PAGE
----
In response to questions, it was noted that noise from two public houses were away from the area and this particular locality was very quiet. The residents were concerned about noise escape if doors were open at the rear of the premises. Residents queried how customers at tables seated outside the premises could be served if doors were not allowed to be opened.  The planning officer advised that they had no evidence of a breach of planning use but stated that there was a live ongoing investigation. The licensing officer reported that there had been no complaints from the temporary events and the licensing team had also carried out regular monitoring of the premises.


The applicant’s representative stated that this was an application with modest hours, less than framework hours detailed in the licensing policy. The application detailed a comprehensive set of conditions which included CCTV, incident logs, training, keeping doors and windows closed and keeping the  ...  view the full minutes text for item 68.


Loom Club, Units 21,22 and 23, The Ivories, 6-8 Northampton Street, N1 2HY - New premises licence pdf icon PDF 12 MB


The Licensing Officer reported that the address was 20, 22 and 23, The Ivories. The opening hours were from 6am. A summary from the applicant’s representative had been circulated separately.


The planning officer stated that the proposed use was not considered to be Class E and was therefore not considered a lawful use. The applicant’s representative reminded the Sub-Committee that this was not a planning hearing. He stated that advice had been sought and it was considered to be Class E as this was an office/ workspace and events were ancillary. He considered that the planning team had based their decision on a misunderstanding of the business from draft information on a website. He would be happy to liaise with the planning officers about this. The planning officer reiterated that the submitted proposed use was not considered to be within Class E but clarified that, should a use come forward that was within Class E, then there was no legal requirement for a certificate of lawful development.


The interested parties stated that the applicants had identified a location based on low rental and business rates and had not focussed on residents. Details regarding sound insulation had not been provided when requested. They raised concerns about the heat recovery units which required external grills and whether planning permission had been sought for these. Occupancy numbers were about 120 people so the premises would be very heavily occupied. The residents raised concerns that a premises licence holder would only be available from 7pm, they asked how the applicant would limit and control smokers outside, the use of the rear exit doors and the times for refuse collection.  The local Ward Councillor stated that she agreed with the comments residents had made. She did not consider the application to be neighbourhood focussed. She had been unaware of the meeting set up for residents which she would have attended. She said that this was a quiet area and was not a suitable site for this premises. She considered that the premises could be extended in the future to become a nightclub. There was an external walkway and customers would walk up and down this area up until midnight. A further resident stated that she did not consider that this was a serious co-working space. Hours were not workspace hours. She stated there had been no consultation with this application. The opening hours and the sale of alcohol hours were well beyond the hours set by the planning condition which limited the operating hours of the air conditioning unit.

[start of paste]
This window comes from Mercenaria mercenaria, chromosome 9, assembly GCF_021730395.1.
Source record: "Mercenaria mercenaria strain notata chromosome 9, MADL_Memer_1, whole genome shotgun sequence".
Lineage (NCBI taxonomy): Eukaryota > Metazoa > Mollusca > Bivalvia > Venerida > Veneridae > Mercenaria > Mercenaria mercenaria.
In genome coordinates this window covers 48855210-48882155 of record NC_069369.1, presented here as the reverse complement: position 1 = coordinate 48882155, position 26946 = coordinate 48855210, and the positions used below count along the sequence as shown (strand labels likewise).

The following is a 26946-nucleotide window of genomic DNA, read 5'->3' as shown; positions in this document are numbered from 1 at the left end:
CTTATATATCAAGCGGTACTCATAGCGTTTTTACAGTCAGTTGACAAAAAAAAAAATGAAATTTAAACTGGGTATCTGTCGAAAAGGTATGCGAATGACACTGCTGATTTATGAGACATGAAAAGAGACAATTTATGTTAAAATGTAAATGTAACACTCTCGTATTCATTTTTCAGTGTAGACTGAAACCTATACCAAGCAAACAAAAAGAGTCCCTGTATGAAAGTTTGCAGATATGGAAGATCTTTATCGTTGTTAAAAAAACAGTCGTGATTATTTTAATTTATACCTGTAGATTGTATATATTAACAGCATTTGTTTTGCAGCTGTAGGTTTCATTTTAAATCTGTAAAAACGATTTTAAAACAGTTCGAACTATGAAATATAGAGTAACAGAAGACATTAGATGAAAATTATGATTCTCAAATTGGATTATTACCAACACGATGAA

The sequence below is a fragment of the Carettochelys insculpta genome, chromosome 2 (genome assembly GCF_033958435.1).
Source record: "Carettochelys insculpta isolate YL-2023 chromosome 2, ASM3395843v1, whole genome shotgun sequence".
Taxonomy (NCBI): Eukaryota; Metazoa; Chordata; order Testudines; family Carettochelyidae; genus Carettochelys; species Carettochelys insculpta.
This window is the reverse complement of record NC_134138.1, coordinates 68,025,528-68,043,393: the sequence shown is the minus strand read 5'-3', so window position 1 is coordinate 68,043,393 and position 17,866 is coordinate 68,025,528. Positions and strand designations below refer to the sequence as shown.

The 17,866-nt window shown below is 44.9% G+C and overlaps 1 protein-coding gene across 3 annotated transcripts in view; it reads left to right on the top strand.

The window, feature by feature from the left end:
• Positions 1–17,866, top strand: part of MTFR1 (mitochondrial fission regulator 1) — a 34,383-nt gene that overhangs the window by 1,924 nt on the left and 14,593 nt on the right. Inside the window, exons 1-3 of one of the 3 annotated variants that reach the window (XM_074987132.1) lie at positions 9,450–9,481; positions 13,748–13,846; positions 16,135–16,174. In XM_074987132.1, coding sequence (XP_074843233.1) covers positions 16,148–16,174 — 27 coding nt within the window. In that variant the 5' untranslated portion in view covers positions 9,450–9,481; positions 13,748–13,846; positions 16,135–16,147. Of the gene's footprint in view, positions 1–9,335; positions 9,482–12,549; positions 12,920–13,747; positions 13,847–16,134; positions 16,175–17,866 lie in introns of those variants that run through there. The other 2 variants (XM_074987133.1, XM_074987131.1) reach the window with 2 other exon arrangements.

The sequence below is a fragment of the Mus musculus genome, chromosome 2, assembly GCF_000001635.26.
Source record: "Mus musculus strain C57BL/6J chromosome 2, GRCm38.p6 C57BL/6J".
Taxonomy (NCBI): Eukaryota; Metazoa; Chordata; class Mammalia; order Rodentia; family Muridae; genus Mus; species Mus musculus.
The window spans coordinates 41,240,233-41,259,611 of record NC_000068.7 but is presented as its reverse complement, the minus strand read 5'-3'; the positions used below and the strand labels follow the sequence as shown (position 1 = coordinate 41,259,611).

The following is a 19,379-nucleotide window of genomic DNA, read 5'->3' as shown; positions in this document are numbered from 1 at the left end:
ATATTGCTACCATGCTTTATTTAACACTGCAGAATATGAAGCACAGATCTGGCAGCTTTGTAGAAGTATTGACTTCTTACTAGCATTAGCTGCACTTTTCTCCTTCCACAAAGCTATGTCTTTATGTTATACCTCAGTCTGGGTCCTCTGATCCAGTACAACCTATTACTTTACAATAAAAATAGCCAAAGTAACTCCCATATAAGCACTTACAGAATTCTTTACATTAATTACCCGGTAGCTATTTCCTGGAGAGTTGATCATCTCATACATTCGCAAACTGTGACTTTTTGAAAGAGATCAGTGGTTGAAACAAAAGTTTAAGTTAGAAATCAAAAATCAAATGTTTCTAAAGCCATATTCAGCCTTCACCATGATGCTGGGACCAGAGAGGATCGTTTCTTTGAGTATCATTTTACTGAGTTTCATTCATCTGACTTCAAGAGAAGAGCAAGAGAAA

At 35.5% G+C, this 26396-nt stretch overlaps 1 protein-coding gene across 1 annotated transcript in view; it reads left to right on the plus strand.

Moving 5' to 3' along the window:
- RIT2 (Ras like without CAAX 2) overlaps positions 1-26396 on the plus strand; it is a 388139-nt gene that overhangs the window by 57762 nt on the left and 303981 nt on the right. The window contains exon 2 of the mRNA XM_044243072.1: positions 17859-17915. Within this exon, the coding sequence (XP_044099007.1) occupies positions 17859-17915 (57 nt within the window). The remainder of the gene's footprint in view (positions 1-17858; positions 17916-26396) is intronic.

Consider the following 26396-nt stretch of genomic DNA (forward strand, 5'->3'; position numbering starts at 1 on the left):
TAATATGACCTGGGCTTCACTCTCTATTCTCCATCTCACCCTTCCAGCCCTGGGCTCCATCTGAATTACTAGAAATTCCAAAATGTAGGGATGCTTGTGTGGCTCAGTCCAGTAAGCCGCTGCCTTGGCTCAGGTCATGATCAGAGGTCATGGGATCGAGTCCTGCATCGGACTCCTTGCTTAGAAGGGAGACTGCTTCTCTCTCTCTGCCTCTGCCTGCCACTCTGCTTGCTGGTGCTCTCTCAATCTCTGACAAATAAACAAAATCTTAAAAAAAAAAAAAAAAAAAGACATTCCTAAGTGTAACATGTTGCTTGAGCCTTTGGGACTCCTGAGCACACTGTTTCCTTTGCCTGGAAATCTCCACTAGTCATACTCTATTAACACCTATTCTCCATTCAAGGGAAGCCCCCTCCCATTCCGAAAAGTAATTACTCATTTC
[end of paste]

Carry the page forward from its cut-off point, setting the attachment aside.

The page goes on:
The applicant’s representative stated that this was not a nightclub and not intended to be so, even with the later hours. It was to create a community of work, wellness and socialising and users would come to the venue to take classes and socialise. The space was not open to the general public and users would be a 15-20 minute walk or cycle away. Alcohol was only provided to users and their guests. The hours had  ...  view the full minutes text for item 69.